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Sumter Police paid their respects to the 9,000 soldiers who died during D-Day, one of the most pivotal points of World War II.

If you were traveling through Sumter, you may have seen some new billboards.

"To allow those people that go to work and traverse those roads during the peak traffic time to if nothing but three seconds, stop and remember," Chief Russell Roark said.

Chief Roark and Sumter Police wanted to honor the 70th anniversary of D-Day, one of the most pivotal points of WWII.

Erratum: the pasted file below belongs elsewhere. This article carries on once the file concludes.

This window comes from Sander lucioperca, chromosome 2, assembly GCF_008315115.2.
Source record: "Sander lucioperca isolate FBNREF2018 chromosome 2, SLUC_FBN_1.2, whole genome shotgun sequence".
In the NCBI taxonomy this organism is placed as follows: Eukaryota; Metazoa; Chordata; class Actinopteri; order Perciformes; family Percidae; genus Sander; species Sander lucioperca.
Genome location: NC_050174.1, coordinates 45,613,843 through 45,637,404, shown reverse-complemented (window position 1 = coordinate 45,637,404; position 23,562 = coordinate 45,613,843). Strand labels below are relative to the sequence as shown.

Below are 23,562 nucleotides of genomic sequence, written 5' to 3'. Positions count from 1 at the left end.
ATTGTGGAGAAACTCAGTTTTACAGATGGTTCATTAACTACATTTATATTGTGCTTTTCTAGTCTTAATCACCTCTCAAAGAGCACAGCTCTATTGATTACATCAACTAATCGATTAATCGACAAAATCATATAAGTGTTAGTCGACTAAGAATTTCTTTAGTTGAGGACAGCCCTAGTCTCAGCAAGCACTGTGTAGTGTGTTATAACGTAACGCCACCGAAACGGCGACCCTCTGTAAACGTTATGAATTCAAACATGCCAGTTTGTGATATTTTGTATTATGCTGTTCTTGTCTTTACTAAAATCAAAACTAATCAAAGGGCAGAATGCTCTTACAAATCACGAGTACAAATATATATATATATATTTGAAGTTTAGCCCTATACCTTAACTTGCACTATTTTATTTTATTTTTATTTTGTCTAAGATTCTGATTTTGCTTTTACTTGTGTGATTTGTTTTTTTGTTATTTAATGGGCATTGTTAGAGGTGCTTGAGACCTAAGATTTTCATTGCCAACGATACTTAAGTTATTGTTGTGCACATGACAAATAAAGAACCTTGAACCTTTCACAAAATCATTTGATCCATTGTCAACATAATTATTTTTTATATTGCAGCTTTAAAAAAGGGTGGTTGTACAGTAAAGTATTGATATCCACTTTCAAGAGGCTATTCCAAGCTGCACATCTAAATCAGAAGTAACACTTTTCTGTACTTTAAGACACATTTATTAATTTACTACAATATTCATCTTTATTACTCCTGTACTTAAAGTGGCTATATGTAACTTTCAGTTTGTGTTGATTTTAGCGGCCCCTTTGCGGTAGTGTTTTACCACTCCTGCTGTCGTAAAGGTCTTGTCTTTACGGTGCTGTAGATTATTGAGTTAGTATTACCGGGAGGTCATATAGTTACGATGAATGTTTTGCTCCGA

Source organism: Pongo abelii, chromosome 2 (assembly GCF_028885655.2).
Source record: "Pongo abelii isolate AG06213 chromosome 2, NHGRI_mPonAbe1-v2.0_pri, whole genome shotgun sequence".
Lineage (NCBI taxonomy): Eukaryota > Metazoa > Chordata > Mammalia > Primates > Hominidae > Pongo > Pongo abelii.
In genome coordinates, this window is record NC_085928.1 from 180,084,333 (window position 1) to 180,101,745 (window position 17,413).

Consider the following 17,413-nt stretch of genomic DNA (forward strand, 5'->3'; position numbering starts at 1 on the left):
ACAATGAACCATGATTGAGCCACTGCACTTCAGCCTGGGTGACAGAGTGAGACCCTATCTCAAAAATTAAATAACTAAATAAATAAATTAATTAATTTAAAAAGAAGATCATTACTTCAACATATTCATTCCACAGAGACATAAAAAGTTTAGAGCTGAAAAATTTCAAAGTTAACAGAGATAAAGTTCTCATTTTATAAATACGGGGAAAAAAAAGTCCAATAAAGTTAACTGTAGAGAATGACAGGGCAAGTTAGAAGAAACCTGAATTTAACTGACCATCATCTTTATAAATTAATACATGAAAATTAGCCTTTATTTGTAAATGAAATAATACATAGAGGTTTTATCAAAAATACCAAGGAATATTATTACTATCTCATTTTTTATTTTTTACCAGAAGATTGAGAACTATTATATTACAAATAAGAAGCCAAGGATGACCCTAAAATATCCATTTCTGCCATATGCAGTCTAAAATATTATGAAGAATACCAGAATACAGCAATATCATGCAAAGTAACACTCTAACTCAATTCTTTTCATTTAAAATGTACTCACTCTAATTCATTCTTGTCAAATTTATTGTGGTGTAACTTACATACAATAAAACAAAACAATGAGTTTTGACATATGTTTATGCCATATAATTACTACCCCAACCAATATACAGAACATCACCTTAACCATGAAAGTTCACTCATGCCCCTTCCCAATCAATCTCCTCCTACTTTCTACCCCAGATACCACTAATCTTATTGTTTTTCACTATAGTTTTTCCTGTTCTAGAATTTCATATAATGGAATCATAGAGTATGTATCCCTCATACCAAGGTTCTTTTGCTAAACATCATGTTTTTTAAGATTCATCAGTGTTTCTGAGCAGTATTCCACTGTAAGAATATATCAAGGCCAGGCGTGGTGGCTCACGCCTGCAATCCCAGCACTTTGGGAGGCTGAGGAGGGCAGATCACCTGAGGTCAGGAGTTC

"Even if you think about the individuals in their age; sailors, airmen, marines, soldiers being at the very early age this is probably going to be the last time on a mark such as 70 even to the 75th anniversary they'll be alive," he said.

On top of the billboards, Officers were also stationed on Broad Street.

"Having two officers standing at a position of attention, with our vehicle, with the flag, with the banner is certainly out of the norm and it catches the attention," Roark said.

Roark , who also served in the Army, said the people who gave the ultimate sacrifice are the main reason for our freedom.

"Because of what the military does everything that we're able to do as a society is because of the protection afforded to us by the military," Roark said.

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